When to File a Personal Injury Lawsuit Against a School

Your ability to sue a school hinges on the circumstances of the injury. However, there are a few common ways parents and students get compensated by schools. Here are some examples of situations where you could potentially pursue litigation:

  • Playground injuries: Children who experience injuries on the playground due to defective equipment, a lack of supervision, or dangerous grounds
  • Slip and fall injuries: Injuries from falling on a slippery floor such as wet bathrooms, ice-covered cement, or stairs without rails
  • Toxins and health hazards: Students exposed to harmful toxins in older buildings or buildings that fail to live up to sanitation codes
  • School bus injuries: Children who experience injuries due to a negligent bus driver who gets in an accident
  • Fighting injuries: Students who suffer from bullying or abuse from fellow students or even teachers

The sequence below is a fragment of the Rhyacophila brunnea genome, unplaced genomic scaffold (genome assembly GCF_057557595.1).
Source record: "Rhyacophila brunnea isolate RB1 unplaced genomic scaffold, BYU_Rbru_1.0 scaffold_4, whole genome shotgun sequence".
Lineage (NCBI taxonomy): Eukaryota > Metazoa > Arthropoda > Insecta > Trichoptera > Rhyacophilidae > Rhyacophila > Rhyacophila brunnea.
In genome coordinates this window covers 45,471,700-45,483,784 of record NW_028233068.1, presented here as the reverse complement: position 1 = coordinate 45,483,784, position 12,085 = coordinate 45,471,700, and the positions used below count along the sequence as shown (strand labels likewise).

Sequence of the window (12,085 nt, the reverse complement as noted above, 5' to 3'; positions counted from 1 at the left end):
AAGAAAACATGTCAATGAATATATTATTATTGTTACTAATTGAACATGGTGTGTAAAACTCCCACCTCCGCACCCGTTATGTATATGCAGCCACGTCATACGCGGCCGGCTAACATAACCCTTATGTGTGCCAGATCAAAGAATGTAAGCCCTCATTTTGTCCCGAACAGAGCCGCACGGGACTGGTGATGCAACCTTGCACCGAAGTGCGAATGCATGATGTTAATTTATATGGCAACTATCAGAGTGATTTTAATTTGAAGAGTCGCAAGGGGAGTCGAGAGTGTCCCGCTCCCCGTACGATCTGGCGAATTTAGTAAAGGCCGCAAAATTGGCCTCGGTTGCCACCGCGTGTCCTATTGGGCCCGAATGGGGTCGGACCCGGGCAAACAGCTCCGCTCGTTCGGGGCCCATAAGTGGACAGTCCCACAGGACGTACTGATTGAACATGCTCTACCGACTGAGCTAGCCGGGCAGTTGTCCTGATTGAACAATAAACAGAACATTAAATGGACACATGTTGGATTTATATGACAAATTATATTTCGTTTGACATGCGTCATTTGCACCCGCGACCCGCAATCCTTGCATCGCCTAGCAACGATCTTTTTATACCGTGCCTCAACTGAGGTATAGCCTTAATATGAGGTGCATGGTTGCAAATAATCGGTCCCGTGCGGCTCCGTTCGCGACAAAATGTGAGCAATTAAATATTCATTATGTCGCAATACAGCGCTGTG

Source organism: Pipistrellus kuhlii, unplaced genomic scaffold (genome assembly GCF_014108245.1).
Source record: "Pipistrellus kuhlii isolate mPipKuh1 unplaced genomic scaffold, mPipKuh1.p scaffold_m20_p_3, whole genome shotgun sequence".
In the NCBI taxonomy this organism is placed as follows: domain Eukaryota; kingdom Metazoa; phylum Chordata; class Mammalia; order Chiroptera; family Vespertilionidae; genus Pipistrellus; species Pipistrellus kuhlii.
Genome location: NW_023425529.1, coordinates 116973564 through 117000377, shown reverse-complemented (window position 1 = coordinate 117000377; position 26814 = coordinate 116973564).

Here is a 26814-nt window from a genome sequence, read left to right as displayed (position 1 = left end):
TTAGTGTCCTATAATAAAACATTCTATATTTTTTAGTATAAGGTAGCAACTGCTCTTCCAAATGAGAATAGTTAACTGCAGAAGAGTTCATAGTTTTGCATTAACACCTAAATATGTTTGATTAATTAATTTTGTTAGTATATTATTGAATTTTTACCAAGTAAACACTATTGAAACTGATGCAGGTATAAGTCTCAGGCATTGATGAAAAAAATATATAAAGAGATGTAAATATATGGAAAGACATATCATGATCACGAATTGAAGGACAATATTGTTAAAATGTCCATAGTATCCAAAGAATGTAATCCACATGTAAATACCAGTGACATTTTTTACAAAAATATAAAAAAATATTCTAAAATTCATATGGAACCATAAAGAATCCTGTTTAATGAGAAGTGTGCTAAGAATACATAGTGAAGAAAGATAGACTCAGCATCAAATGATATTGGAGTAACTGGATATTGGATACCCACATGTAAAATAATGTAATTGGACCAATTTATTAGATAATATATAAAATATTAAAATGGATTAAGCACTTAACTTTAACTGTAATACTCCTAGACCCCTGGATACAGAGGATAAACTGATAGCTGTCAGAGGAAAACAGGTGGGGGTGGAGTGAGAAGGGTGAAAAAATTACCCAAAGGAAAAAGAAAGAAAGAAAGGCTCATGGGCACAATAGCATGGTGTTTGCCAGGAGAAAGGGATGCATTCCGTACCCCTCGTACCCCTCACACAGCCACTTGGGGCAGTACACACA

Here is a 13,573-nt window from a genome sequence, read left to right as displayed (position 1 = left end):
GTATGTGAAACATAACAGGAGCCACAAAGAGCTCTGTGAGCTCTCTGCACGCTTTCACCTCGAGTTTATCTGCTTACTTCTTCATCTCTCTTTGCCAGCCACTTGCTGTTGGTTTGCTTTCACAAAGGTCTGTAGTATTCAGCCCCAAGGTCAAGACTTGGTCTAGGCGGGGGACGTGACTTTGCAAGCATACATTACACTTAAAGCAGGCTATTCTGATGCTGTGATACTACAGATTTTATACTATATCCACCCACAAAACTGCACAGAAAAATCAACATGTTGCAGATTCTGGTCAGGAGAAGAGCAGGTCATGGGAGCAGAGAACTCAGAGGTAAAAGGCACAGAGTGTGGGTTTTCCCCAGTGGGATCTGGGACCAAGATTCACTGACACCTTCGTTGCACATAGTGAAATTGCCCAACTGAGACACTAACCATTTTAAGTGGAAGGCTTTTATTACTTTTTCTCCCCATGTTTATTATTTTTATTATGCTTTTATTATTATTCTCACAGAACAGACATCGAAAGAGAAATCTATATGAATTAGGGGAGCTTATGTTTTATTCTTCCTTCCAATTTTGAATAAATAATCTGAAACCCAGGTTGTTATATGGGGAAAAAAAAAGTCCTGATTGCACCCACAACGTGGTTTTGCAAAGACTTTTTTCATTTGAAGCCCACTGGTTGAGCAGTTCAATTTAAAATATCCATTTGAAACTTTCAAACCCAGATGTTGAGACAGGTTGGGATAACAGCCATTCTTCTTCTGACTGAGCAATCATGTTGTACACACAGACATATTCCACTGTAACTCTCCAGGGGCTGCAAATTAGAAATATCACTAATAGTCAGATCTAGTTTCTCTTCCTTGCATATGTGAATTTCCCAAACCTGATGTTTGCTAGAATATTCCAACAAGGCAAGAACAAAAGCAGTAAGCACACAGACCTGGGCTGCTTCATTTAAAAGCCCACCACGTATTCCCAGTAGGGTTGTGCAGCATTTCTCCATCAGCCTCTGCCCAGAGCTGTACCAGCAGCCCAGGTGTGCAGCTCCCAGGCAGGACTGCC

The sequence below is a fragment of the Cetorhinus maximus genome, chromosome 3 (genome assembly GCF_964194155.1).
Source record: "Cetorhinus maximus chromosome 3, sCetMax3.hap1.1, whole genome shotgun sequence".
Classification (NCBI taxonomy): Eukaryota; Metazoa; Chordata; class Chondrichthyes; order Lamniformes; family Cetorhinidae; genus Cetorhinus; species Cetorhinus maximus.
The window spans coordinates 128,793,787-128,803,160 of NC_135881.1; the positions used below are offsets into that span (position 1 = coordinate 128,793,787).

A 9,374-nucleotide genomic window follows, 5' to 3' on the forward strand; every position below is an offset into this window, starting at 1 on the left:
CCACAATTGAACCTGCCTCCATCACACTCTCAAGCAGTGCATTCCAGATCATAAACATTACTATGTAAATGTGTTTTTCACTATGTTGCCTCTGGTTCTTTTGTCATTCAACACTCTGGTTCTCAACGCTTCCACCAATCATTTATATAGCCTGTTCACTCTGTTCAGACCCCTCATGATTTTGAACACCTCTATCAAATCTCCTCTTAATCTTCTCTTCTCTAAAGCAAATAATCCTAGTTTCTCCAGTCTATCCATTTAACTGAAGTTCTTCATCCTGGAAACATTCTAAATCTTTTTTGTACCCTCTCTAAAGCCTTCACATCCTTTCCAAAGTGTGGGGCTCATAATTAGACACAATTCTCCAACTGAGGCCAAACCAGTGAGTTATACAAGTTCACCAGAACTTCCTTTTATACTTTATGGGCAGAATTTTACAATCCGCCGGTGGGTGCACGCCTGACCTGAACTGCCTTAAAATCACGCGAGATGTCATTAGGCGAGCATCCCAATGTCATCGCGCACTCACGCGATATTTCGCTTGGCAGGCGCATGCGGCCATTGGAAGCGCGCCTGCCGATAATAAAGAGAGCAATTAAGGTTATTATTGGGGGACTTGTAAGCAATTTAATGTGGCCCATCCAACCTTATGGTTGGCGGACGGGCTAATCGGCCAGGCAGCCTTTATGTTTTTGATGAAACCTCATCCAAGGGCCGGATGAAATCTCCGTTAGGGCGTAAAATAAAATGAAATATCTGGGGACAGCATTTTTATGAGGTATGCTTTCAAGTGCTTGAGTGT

• Food poisoning: Students who eat contaminated or unsafe food served by the school

Barriers to Personal Injury Litigation

While holding a school responsible for student injuries might sound like a straightforward process, school lawsuits have significant hurdles. One reason why suing a school is difficult is sovereign immunity. Sovereign immunity is a rule that exempts government agencies, such as public schools, from being sued. Although sovereign immunity can make it difficult to sue a school, there are some legal workarounds. You can waive sovereign immunity in personal injury lawsuits as long as you follow procedures.

State law determines the exceptions and procedures for suing public schools. You will need to speak with an attorney to see if you qualify for an exception in your personal injury case. Your attorney can also fill you in on any additional requirements in your area. Many states have strict timelines for personal injury lawsuits against schools. You should speak with an attorney as soon as possible to ensure you meet all deadlines and follow all rules.

How to File a Lawsuit Against a School